Comirnaty and Spikevax: possible link to very rare cases of myocarditis and pericarditis
EMA’s safety committee (PRAC) has concluded that myocarditis and pericarditis can occur in very rare cases following vaccination with the COVID-19 vaccines Comirnaty and Spikevax (previously known as COVID-19 Vaccine Moderna).
The Committee is therefore recommending listing myocarditis and pericarditis as new side effects in the product information for these vaccines, together with a warning to raise awareness among healthcare professionals and people taking these vaccines.
Myocarditis and pericarditis are inflammatory conditions of the heart. Symptoms can vary but often include breathlessness, a forceful heartbeat that may be irregular (palpitations), and chest pain.
In reaching its conclusion, the Committee took into consideration all currently available evidence.
This included an in-depth review of 145 cases of myocarditis in the European Economic Area (EEA) among people who received Comirnaty and 19 cases among people who received Spikevax. PRAC also reviewed reports of 138 cases of pericarditis following the use of Comirnaty and 19 cases following the use of Spikevax. As of 31 May 2021, around 177 million doses of Comirnaty and 20 million doses of Spikevax had been given in the EEA.
In addition, the PRAC also looked into cases received worldwide.
The Committee concluded that the cases primarily occurred within 14 days after vaccination, more often after the second dose and in younger adult men. In five cases that occurred in the EEA, people died. They were either of advanced age or had concomitant diseases. Available data suggest that the course of myocarditis and pericarditis following vaccination is similar to the typical course of these conditions, usually improving with rest or treatment.
Healthcare professionals should be alert to the signs and symptoms of myocarditis and pericarditis. They should tell people receiving these vaccines to seek immediate medical attention if symptoms indicative of myocarditis or pericarditis occur. These include breathlessness, a forceful heartbeat that may be irregular and chest pain.
Healthcare professionals should consult applicable guidance and/or consult specialists (e.g. cardiologists) to diagnose and treat these conditions.
At this point in time, no causal relationship with myocarditis or pericarditis could be established with two other COVID-19 vaccines authorised in the EEA, COVID-19 Vaccine Janssen and Vaxzevria, and the Committee has requested additional data from the companies marketing these vaccines.
EMA confirms that the benefits of all authorised COVID-19 vaccines continue to outweigh their risks, given the risk of COVID-19 illness and related complications and as scientific evidence shows that they reduce deaths and hospitalisations due to COVID-19.
As for all vaccines, EMA will continue to monitor the vaccines’ safety and effectiveness and provide the public with the latest information, particularly as more adolescents and young adults are vaccinated and more second doses are given. The agency will take necessary action if any new safety issues are identified.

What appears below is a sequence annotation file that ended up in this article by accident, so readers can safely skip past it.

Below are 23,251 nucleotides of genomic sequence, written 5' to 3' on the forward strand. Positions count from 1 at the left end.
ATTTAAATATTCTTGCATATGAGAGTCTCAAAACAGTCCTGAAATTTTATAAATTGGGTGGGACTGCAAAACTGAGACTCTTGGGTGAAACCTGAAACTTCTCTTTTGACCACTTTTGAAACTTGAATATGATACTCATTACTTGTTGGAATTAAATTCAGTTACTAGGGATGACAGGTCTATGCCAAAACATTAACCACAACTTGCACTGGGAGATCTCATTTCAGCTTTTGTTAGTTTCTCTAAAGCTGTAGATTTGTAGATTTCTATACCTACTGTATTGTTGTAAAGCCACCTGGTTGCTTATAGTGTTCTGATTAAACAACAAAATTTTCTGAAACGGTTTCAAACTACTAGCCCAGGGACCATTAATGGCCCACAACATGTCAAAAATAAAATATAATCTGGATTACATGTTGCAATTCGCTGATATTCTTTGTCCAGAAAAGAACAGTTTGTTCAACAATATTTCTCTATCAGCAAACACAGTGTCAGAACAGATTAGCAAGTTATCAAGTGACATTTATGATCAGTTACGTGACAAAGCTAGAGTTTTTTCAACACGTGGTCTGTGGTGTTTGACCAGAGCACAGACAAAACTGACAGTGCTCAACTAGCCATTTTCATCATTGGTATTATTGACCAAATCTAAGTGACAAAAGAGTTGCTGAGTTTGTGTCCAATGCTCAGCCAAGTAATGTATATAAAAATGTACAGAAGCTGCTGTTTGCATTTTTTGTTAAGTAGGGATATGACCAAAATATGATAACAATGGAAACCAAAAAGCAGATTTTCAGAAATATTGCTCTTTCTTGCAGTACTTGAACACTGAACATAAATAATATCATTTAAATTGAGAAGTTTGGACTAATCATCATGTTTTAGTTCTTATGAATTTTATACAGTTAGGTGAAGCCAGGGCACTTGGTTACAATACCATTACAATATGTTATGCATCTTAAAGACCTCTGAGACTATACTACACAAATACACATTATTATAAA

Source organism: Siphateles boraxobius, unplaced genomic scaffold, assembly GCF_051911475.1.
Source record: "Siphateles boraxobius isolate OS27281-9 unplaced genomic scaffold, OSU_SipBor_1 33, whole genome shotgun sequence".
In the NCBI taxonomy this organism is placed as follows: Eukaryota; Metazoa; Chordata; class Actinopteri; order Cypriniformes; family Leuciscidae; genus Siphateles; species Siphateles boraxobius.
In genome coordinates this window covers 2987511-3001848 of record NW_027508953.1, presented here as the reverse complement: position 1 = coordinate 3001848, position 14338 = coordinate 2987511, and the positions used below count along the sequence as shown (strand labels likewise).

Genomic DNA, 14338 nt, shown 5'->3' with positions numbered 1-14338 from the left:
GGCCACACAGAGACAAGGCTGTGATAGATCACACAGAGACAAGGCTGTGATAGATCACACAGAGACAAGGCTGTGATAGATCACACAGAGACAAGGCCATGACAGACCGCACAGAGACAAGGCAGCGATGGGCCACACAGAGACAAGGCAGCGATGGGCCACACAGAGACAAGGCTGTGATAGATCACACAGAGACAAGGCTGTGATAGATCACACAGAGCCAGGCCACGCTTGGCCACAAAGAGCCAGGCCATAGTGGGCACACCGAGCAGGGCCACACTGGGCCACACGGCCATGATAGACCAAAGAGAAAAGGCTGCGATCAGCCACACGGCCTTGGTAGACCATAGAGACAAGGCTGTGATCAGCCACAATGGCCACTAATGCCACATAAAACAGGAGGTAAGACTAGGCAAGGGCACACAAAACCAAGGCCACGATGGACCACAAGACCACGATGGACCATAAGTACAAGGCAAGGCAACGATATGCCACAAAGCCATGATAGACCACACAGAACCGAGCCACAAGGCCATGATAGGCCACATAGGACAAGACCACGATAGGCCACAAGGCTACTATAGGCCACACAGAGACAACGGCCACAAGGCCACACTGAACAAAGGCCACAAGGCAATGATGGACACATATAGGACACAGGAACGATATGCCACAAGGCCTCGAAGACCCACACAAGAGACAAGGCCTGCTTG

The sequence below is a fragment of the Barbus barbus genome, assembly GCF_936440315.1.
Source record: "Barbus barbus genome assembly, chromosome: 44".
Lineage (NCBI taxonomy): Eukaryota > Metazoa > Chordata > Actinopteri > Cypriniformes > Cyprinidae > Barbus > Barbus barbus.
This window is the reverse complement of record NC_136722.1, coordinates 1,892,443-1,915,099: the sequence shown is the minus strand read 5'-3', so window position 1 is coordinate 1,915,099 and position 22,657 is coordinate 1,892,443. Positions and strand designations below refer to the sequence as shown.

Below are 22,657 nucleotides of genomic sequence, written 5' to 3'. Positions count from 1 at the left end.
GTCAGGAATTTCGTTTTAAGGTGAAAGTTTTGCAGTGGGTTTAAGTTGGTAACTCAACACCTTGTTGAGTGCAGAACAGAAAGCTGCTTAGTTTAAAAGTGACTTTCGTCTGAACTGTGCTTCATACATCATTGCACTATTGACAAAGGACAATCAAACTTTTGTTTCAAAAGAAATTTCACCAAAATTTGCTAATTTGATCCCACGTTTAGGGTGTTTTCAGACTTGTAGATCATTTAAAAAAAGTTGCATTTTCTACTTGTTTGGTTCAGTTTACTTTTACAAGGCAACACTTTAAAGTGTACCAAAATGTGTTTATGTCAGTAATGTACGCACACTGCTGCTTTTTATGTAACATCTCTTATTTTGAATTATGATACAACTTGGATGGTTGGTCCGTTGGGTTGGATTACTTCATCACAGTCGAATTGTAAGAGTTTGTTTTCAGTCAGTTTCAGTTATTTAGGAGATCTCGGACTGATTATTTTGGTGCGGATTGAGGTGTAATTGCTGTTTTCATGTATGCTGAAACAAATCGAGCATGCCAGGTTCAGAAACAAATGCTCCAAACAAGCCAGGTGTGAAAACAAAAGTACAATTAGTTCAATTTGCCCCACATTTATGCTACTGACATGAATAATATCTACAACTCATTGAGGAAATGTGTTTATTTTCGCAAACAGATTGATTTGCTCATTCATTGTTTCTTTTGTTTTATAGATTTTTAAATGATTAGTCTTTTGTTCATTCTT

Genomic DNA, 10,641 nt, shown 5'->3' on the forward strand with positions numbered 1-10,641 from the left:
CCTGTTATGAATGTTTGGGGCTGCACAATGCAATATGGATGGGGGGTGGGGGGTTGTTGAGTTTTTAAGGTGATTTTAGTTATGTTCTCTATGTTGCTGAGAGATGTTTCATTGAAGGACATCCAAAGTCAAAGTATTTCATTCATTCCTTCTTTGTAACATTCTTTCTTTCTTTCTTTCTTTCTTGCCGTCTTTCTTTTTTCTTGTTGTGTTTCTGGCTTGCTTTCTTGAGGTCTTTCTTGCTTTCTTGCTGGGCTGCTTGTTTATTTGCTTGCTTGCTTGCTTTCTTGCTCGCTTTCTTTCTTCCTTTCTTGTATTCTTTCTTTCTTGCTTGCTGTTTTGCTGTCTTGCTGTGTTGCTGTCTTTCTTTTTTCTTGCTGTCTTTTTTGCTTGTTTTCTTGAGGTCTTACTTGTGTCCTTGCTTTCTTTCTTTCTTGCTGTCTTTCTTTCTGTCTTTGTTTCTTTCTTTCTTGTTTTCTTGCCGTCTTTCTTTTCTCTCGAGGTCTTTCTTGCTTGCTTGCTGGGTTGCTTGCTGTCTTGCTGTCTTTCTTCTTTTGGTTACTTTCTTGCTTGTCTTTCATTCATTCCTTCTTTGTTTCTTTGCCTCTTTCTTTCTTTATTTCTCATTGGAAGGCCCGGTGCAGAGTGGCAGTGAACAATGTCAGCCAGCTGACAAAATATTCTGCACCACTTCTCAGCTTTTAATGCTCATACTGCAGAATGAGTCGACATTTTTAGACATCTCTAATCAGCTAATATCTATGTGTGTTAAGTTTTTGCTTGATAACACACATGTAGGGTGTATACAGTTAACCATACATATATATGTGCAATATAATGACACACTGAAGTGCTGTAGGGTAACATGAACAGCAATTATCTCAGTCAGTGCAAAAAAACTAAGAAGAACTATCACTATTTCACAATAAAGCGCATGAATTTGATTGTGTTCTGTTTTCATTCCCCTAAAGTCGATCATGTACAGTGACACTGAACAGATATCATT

Information for the general public
Information for healthcare professionals
Following a review of very rare cases of myocarditis and pericarditis in people who received Comirnaty and Spikevax (formerly COVID-19 Vaccine Moderna), healthcare professionals should:
The product information will be updated to include myocarditis and pericarditis as side effects with unknown frequency.
A direct healthcare professional communication (DHPC) will be sent in due course to healthcare professionals prescribing, dispensing or administering the medicine. The DHPC will also be published on a dedicated page on the EMA website.
More about the medicine
Comirnaty and Spikevax (COVID-19 Vaccine Moderna) contain a molecule called mRNA which has instructions for making the spike protein. This is a protein on the surface of the SARS-CoV-2 virus which the virus needs to enter the body’s cells.
When a person is given one of these vaccines, some of their cells will read the mRNA instructions and temporarily produce the spike protein. The person’s immune system will then recognise this protein as foreign and produce antibodies and activate T cells (white blood cells) to attack it.
If, later on, the person comes into contact with SARS-CoV-2 virus, their immune system will recognise it and be ready to defend the body against it.
More about the procedure
This review of Comirnaty and Spikevax was carried out in the context of a safety signal. A safety signal is information on a new or incompletely documented adverse event that is potentially caused by a medicine such as a vaccine and that warrants further investigation.
The review was carried out by EMA's Pharmacovigilance Risk Assessment Committee (PRAC), the Committee responsible for the evaluation of safety issues for human medicines. The PRAC’s recommendations will be submitted to EMA’s human medicine committee, CHMP, for endorsement.
The PRAC reviewed data for Vaxzevria and COVID-19 Vaccine Janssen as part of its review of pandemic summary safety reports submitted monthly by the marketing authorisation holders.
 As of end of May 2021, cases of myocarditis reported in the EEA from the EudraVigilance database were: 38 for Vaxzevria and 0 for COVID-19 Vaccine Janssen. Cases of pericarditis were: 47 for Vaxzevria and 1 for COVID-19 Vaccine Janssen. The exposure in the EEA for each vaccine was around 40 million for Vaxzevria and 2 million for COVID-19 Vaccine Janssen.
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